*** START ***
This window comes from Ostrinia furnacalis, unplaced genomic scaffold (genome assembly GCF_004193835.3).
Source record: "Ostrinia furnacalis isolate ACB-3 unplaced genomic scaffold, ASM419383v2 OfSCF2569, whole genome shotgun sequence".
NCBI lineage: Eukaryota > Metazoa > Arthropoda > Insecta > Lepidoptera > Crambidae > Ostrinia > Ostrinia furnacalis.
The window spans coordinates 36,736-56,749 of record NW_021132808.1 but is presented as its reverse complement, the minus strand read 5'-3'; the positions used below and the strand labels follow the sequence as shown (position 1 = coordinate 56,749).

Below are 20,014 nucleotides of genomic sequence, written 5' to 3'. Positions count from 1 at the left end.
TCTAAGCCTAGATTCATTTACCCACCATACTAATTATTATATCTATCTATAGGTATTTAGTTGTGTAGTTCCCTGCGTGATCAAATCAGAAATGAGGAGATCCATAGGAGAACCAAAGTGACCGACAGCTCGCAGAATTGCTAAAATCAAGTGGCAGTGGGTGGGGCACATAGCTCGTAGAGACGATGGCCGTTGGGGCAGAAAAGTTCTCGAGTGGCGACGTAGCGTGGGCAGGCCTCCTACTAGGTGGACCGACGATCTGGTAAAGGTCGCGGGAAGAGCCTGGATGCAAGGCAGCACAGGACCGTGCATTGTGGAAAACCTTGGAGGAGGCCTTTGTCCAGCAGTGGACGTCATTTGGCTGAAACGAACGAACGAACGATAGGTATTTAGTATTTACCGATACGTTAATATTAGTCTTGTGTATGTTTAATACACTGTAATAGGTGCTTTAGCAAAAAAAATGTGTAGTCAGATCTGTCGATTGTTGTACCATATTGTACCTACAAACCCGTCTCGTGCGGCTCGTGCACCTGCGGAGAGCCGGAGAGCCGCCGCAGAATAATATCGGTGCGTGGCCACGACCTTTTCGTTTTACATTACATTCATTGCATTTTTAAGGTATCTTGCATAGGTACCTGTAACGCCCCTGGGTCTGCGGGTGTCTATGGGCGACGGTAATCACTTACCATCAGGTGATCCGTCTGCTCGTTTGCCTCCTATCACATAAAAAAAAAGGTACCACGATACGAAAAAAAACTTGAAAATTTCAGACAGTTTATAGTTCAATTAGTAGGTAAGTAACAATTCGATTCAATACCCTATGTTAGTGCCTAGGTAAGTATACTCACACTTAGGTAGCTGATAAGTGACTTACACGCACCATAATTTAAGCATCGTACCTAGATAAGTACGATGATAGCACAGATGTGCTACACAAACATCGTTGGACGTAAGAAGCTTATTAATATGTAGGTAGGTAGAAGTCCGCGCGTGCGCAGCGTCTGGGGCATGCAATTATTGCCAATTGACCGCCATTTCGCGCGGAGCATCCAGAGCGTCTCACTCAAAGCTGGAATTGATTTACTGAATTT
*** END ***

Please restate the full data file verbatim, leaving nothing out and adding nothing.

This window comes from Ostrinia furnacalis, unplaced genomic scaffold (genome assembly GCF_004193835.3).
Source record: "Ostrinia furnacalis isolate ACB-3 unplaced genomic scaffold, ASM419383v2 OfSCF2569, whole genome shotgun sequence".
NCBI lineage: Eukaryota > Metazoa > Arthropoda > Insecta > Lepidoptera > Crambidae > Ostrinia > Ostrinia furnacalis.
The window spans coordinates 36,736-56,749 of record NW_021132808.1 but is presented as its reverse complement, the minus strand read 5'-3'; the positions used below and the strand labels follow the sequence as shown (position 1 = coordinate 56,749).

Below are 20,014 nucleotides of genomic sequence, written 5' to 3'. Positions count from 1 at the left end.
TCTAAGCCTAGATTCATTTACCCACCATACTAATTATTATATCTATCTATAGGTATTTAGTTGTGTAGTTCCCTGCGTGATCAAATCAGAAATGAGGAGATCCATAGGAGAACCAAAGTGACCGACAGCTCGCAGAATTGCTAAAATCAAGTGGCAGTGGGTGGGGCACATAGCTCGTAGAGACGATGGCCGTTGGGGCAGAAAAGTTCTCGAGTGGCGACGTAGCGTGGGCAGGCCTCCTACTAGGTGGACCGACGATCTGGTAAAGGTCGCGGGAAGAGCCTGGATGCAAGGCAGCACAGGACCGTGCATTGTGGAAAACCTTGGAGGAGGCCTTTGTCCAGCAGTGGACGTCATTTGGCTGAAACGAACGAACGAACGATAGGTATTTAGTATTTACCGATACGTTAATATTAGTCTTGTGTATGTTTAATACACTGTAATAGGTGCTTTAGCAAAAAAAATGTGTAGTCAGATCTGTCGATTGTTGTACCATATTGTACCTACAAACCCGTCTCGTGCGGCTCGTGCACCTGCGGAGAGCCGGAGAGCCGCCGCAGAATAATATCGGTGCGTGGCCACGACCTTTTCGTTTTACATTACATTCATTGCATTTTTAAGGTATCTTGCATAGGTACCTGTAACGCCCCTGGGTCTGCGGGTGTCTATGGGCGACGGTAATCACTTACCATCAGGTGATCCGTCTGCTCGTTTGCCTCCTATCACATAAAAAAAAAGGTACCACGATACGAAAAAAAACTTGAAAATTTCAGACAGTTTATAGTTCAATTAGTAGGTAAGTAACAATTCGATTCAATACCCTATGTTAGTGCCTAGGTAAGTATACTCACACTTAGGTAGCTGATAAGTGACTTACACGCACCATAATTTAAGCATCGTACCTAGATAAGTACGATGATAGCACAGATGTGCTACACAAACATCGTTGGACGTAAGAAGCTTATTAATATGTAGGTAGGTAGAAGTCCGCGCGTGCGCAGCGTCTGGGGCATGCAATTATTGCCAATTGACCGCCATTTCGCGCGGAGCATCCAGAGCGTCTCACTCAAAGCTGGAATTGATTTACTGAATTT